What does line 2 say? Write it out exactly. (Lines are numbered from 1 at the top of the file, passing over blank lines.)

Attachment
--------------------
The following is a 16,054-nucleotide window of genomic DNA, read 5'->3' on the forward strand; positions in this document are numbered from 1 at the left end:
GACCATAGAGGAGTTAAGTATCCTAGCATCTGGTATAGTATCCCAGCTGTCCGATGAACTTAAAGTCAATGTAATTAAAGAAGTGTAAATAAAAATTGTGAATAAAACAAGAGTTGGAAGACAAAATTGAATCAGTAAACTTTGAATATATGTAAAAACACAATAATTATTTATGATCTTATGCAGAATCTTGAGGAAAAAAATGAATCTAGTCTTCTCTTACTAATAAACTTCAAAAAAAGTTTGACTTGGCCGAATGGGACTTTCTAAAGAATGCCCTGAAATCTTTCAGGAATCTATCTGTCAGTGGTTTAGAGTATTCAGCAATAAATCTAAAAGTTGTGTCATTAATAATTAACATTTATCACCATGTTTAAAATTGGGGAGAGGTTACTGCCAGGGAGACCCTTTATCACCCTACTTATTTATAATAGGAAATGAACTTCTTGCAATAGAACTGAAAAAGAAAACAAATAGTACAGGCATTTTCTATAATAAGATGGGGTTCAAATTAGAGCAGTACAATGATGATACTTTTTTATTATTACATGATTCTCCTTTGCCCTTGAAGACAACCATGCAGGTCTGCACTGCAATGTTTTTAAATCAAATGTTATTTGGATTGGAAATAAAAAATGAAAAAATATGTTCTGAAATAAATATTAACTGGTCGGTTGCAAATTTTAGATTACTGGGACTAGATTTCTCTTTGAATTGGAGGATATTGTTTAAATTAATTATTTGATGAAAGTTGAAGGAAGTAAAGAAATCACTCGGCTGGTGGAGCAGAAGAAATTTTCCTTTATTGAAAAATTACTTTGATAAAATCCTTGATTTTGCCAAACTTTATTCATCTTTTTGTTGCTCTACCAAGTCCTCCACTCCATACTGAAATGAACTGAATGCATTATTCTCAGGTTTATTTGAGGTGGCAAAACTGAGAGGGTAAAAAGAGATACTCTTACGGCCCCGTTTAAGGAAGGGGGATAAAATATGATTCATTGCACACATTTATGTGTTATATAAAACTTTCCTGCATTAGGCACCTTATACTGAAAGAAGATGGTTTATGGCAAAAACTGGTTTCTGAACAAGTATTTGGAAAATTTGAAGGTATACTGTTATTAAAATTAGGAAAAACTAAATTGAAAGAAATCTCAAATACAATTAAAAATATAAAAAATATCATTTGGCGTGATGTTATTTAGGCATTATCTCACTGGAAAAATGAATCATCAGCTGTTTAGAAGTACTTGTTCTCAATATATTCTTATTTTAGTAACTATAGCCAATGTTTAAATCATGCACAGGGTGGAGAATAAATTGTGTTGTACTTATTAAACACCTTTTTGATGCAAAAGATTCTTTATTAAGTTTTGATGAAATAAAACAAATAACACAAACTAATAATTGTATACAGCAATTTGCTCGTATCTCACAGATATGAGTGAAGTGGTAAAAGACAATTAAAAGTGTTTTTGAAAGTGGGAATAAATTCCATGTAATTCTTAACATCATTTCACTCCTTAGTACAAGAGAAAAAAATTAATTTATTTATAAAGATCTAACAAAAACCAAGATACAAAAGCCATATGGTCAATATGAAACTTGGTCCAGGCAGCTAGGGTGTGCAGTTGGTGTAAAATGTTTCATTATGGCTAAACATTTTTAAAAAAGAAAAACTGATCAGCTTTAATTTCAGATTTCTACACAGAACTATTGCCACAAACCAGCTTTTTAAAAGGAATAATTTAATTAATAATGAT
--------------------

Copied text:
GACCATAGAGGAGTTAAGTATCCTAGCATCTGGTATAGTATCCCAGCTGTCCGATGAACTTAAAGTCAATGTAATTAAAGAAGTGTAAATAAAAATTGTGAATAAAACAAGAGTTGGAAGACAAAATTGAATCAGTAAACTTTGAATATATGTAAAAACACAATAATTATTTATGATCTTATGCAGAATCTTGAGGAAAAAAATGAATCTAGTCTTCTCTTACTAATAAACTTCAAAAAAAGTTTGACTTGGCCGAATGGGACTTTCTAAAGAATGCCCTGAAATCTTTCAGGAATCTATCTGTCAGTGGTTTAGAGTATTCAGCAATAAATCTAAAAGTTGTGTCATTAATAATTAACATTTATCACCATGTTTAAAATTGGGGAGAGGTTACTGCCAGGGAGACCCTTTATCACCCTACTTATTTATAATAGGAAATGAACTTCTTGCAATAGAACTGAAAAAGAAAACAAATAGTACAGGCATTTTCTATAATAAGATGGGGTTCAAATTAGAGCAGTACAATGATGATACTTTTTTATTATTACATGATTCTCCTTTGCCCTTGAAGACAACCATGCAGGTCTGCACTGCAATGTTTTTAAATCAAATGTTATTTGGATTGGAAATAAAAAATGAAAAAATATGTTCTGAAATAAATATTAACTGGTCGGTTGCAAATTTTAGATTACTGGGACTAGATTTCTCTTTGAATTGGAGGATATTGTTTAAATTAATTATTTGATGAAAGTTGAAGGAAGTAAAGAAATCACTCGGCTGGTGGAGCAGAAGAAATTTTCCTTTATTGAAAAATTACTTTGATAAAATCCTTGATTTTGCCAAACTTTATTCATCTTTTTGTTGCTCTACCAAGTCCTCCACTCCATACTGAAATGAACTGAATGCATTATTCTCAGGTTTATTTGAGGTGGCAAAACTGAGAGGGTAAAAAGAGATACTCTTACGGCCCCGTTTAAGGAAGGGGGATAAAATATGATTCATTGCACACATTTATGTGTTATATAAAACTTTCCTGCATTAGGCACCTTATACTGAAAGAAGATGGTTTATGGCAAAAACTGGTTTCTGAACAAGTATTTGGAAAATTTGAAGGTATACTGTTATTAAAATTAGGAAAAACTAAATTGAAAGAAATCTCAAATACAATTAAAAATATAAAAAATATCATTTGGCGTGATGTTATTTAGGCATTATCTCACTGGAAAAATGAATCATCAGCTGTTTAGAAGTACTTGTTCTCAATATATTCTTATTTTAGTAACTATAGCCAATGTTTAAATCATGCACAGGGTGGAGAATAAATTGTGTTGTACTTATTAAACACCTTTTTGATGCAAAAGATTCTTTATTAAGTTTTGATGAAATAAAACAAATAACACAAACTAATAATTGTATACAGCAATTTGCTCGTATCTCACAGATATGAGTGAAGTGGTAAAAGACAATTAAAAGTGTTTTTGAAAGTGGGAATAAATTCCATGTAATTCTTAACATCATTTCACTCCTTAGTACAAGAGAAAAAAATTAATTTATTTATAAAGATCTAACAAAAACCAAGATACAAAAGCCATATGGTCAATATGAAACTTGGTCCAGGCAGCTAGGGTGTGCAGTTGGTGTAAAATGTTTCATTATGGCTAAACATTTTTAAAAAAGAAAAACTGATCAGCTTTAATTTCAGATTTCTACACAGAACTATTGCCACAAACCAGCTTTTTAAAAGGAATAATTTAATTAATAATGAT